January 19, 2022
Prying eyes and ears—the impact of Facebook's Project Aria on people's privacy
The rapid evolution and spread of digital technology raise various privacy and ethical issues both for those developing technologies and for the public. Some new technology contains small cameras that can be easily disguised in public, with photo and video data that can be recorded, distributed, exploited and combined with previously collected data. A case in point is Project Aria, launched by tech giant Facebook, in which new mapping technology has been combined with augmented reality (AR) glasses equipped with a smart camera and microphones, enabling users to record and track both public and private spaces, and the people within them—including those who may or may not wish to participate.
The ethical issues raised by Project Aria are part of the research areas of Sally Applin from HRAF Advanced Research Centres, UK and Catherine Flick from the Centre for Computing and Social Responsibility at De Montfort University, UK. Applin and Flick have published their concerns in a paper in Elsevier's Journal of Responsible Technology.
In AR, a user's perception of reality is enhanced by additional computer-generated information that is delivered as a computer graphics-style "overlay" viewed through glasses, goggles or a smartphone screen. One use case is from the U.S. Army, which has developed an eyepiece that provides its soldiers with the precise locations of and distances to the people and objects they observe.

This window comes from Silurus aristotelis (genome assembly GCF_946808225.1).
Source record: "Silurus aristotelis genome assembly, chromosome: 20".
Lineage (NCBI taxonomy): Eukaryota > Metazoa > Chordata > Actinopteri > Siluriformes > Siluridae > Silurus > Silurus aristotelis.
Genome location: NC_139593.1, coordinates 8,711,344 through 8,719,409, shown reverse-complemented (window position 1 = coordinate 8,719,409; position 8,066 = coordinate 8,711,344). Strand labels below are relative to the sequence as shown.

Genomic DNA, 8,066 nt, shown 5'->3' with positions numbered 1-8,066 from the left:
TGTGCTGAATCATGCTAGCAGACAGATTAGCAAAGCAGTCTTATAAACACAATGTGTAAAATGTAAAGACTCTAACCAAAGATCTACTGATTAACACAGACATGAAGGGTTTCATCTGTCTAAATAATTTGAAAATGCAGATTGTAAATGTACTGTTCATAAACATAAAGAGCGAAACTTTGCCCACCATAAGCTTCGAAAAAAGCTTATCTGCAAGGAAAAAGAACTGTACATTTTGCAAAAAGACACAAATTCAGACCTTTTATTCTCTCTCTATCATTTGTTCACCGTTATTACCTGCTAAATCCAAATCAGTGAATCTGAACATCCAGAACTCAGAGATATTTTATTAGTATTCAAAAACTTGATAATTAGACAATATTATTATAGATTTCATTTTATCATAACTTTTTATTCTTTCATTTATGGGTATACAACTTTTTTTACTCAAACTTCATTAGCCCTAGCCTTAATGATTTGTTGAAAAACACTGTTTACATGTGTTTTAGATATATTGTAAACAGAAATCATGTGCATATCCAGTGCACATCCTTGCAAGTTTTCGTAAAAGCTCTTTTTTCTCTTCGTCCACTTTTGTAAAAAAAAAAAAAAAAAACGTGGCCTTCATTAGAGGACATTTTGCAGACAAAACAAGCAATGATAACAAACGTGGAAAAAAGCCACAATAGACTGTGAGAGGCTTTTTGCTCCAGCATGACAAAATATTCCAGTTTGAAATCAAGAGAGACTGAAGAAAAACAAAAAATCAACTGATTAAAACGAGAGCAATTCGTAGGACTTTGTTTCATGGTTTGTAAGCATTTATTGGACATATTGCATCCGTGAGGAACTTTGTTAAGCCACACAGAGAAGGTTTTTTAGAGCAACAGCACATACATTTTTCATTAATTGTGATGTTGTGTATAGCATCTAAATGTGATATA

Facebook's Project Aria glasses are described as a "research device" that will record the user's location as well as their video, audio and eye-tracking data. The data collected will enable Facebook to lay the groundwork for future AR devices.
Facebook intends Project Aria glasses to be used everywhere, including in public spaces—or "the commons"—such as streets, parks, stations and other places that are provided from public funds. However, through partnerships with major eyewear manufacturers, the Facebook AR glasses will be designed to look like normal glasses. making it challenging for people to realize who is wearing them, whether they are being recorded, and how to decline to be recorded. In this respect, this technology differs from more obvious AR glasses on the market, as well as from smartphones.
"Facebook is on the precipice of deploying multiple thousands of pairs of augmented reality glasses—all capable of recording video and audio of others in the commons—yet is incapable of providing adequate means for those other people to opt out, without being recorded in the process."
In the paper, Applin and Flick describe a future commons where some people are wearing smart glasses and are able to record what goes on, while others are unable to easily opt out. They also foresee other companies and individuals creating their own versions of AR glasses in order to compete and participate in using AR technology. Applin and Flick synthesize multiple perspectives on the deployment of the Project Aria technology into the commons, using theory, case studies and secondary research to create a holistic picture of potential impact of this attempt to introduce ubiquitous technology into the commons.
Central to the paper is an analysis of how Project Aria falls short of Facebook's own Responsible Innovation Principles. Applin and Flick examine these principles one by one, to identify whether and how Project Aria fails to meets them. They conclude: "The research in this paper shows that there is a glaring disparity between what companies say they are doing and what they are. When examined, this is found to be lacking at best, and damaging at worst."